Harold Clifford played the piano during my Rotary tenure.
“How about a rousing chorus of ‘God Bless America,’ boys?” he would sing out. And off we’d go. Great stuff. A gang of men singing their hearts out. Yup, all men back in those days. And smoking was allowed. Generally after a dutifully prepared meal by Madame Durfee, the cigarettes lit and smoke filled the air.
Ronnie Calhoun, Howard Friant, Bill Frysinger, Donny Wotton and lots more community notables lined the tables. Quite a crew. And then there was me.
I didn’t do very well with my attendance record, unlike some who hadn’t missed a meeting in 83 years. Things often seemed to get in the way of Thursday nights and making up out of town never quite worked out. I missed warm ups at the auto parts store. Good pricing on discount STP!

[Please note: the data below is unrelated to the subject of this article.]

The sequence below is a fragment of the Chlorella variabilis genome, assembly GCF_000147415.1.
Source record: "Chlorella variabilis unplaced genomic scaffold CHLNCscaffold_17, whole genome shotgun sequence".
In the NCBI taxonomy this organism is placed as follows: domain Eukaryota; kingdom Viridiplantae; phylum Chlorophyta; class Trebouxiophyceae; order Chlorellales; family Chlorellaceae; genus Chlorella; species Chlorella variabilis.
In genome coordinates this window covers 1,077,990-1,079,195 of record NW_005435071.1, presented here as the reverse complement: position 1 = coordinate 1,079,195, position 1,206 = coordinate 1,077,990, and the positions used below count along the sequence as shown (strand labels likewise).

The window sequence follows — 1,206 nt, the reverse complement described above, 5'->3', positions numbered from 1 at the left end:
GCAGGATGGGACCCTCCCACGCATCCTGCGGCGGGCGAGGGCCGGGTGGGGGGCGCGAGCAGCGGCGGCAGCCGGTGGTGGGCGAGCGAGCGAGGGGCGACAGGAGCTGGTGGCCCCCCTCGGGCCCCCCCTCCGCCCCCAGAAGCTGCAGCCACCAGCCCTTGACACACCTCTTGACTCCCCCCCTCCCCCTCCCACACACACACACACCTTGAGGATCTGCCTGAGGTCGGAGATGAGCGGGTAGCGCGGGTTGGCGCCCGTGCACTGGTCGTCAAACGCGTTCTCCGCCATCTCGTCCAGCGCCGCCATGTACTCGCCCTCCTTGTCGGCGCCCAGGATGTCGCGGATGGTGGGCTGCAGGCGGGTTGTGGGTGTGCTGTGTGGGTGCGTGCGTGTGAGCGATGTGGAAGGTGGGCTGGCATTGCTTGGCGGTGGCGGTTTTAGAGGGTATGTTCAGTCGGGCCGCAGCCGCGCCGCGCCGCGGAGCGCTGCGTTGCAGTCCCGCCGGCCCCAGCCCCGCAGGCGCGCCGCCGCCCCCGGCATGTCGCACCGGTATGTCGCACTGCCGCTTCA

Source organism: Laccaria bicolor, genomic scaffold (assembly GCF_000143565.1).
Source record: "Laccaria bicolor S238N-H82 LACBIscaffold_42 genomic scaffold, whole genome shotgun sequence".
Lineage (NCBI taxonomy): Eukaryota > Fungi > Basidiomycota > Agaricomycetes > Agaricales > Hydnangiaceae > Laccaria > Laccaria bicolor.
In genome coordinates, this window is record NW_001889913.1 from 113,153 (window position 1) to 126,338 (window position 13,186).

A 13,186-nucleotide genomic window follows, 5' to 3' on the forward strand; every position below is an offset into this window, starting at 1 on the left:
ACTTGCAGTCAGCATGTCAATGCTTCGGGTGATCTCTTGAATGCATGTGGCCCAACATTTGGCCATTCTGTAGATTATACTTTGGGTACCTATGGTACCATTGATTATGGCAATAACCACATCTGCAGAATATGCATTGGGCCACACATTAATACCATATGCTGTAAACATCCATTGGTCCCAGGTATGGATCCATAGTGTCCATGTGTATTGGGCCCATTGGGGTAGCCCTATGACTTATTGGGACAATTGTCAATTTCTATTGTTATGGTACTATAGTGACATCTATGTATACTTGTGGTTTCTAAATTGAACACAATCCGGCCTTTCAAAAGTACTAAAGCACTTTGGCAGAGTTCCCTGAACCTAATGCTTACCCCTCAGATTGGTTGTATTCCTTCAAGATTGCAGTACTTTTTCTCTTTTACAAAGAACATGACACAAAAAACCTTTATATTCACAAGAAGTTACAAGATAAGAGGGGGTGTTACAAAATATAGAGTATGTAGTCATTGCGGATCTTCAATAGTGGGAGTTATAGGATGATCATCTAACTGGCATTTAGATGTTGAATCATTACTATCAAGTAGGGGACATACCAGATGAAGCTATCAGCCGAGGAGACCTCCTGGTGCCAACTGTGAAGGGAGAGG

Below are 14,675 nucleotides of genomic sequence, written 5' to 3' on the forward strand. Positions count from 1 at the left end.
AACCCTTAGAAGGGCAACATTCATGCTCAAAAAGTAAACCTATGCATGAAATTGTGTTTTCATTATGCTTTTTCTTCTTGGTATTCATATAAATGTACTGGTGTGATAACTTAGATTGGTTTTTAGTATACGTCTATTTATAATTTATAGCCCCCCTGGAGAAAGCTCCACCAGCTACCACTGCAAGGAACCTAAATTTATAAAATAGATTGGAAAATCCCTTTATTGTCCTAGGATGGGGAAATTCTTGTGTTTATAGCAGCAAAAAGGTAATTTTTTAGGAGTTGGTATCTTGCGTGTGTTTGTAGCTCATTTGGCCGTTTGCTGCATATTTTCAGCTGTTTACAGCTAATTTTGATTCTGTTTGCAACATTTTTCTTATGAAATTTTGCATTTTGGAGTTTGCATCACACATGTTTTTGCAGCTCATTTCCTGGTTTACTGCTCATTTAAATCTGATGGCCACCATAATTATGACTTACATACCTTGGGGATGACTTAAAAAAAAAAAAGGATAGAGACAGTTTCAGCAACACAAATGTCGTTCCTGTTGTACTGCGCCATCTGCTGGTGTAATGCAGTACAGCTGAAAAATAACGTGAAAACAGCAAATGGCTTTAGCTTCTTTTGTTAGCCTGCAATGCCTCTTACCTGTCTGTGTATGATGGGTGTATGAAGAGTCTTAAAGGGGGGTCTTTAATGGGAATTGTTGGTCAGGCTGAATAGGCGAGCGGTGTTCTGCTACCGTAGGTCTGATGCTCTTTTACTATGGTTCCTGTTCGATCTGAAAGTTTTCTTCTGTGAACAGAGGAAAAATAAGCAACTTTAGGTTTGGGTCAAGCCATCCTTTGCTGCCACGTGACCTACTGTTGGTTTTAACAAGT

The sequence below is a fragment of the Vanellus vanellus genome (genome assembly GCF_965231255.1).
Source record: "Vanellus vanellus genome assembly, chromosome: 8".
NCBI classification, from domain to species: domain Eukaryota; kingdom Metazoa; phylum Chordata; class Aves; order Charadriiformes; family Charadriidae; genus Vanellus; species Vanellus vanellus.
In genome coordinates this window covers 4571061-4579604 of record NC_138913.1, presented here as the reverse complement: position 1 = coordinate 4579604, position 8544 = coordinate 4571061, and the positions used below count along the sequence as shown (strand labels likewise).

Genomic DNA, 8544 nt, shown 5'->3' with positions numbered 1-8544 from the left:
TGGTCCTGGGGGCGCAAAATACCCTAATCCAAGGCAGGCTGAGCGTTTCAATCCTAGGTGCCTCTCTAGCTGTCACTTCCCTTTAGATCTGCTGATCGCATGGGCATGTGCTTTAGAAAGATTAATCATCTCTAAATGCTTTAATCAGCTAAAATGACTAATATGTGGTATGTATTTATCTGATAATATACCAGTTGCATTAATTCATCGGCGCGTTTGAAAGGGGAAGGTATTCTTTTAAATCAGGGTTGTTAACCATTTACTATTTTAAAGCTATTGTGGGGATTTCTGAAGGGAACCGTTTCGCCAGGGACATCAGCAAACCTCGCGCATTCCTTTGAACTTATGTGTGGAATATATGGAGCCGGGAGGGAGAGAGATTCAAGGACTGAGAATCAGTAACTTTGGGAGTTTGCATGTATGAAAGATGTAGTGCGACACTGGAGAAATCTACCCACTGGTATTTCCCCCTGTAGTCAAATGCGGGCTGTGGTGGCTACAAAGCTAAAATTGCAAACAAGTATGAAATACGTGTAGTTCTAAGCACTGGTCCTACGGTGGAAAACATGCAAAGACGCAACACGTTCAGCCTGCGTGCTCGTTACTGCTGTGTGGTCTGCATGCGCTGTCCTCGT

I didn’t meet Bob Pike at the Rotary though. He bought my Betty Ford 1964 pick up that brought me to Maine. He liked the wooden stake body bed I’d built. As Betty fell apart, I knew the end was near. We had been together for years, but it was time. Bob helped me through it.
Over the years I’ve been able to keep track of Mr. Pike via Grover’s Hardware. It’s the happening place in town, almost as popular as Hannaford. Although Bob, I believe, tries to remain above the fray, politically, he’s a great source of helpful information as are others who work the hardware floors.
Bob had a pretty serious health challenge recently; 46 days away from home, he said, including hospital, rehab and complications. But, I’m happy to say, he’s back, on a limited schedule, at Grover’s. I think he was a little annoyed with my surprise camera visit, but he did help me find the part I needed for our toilet.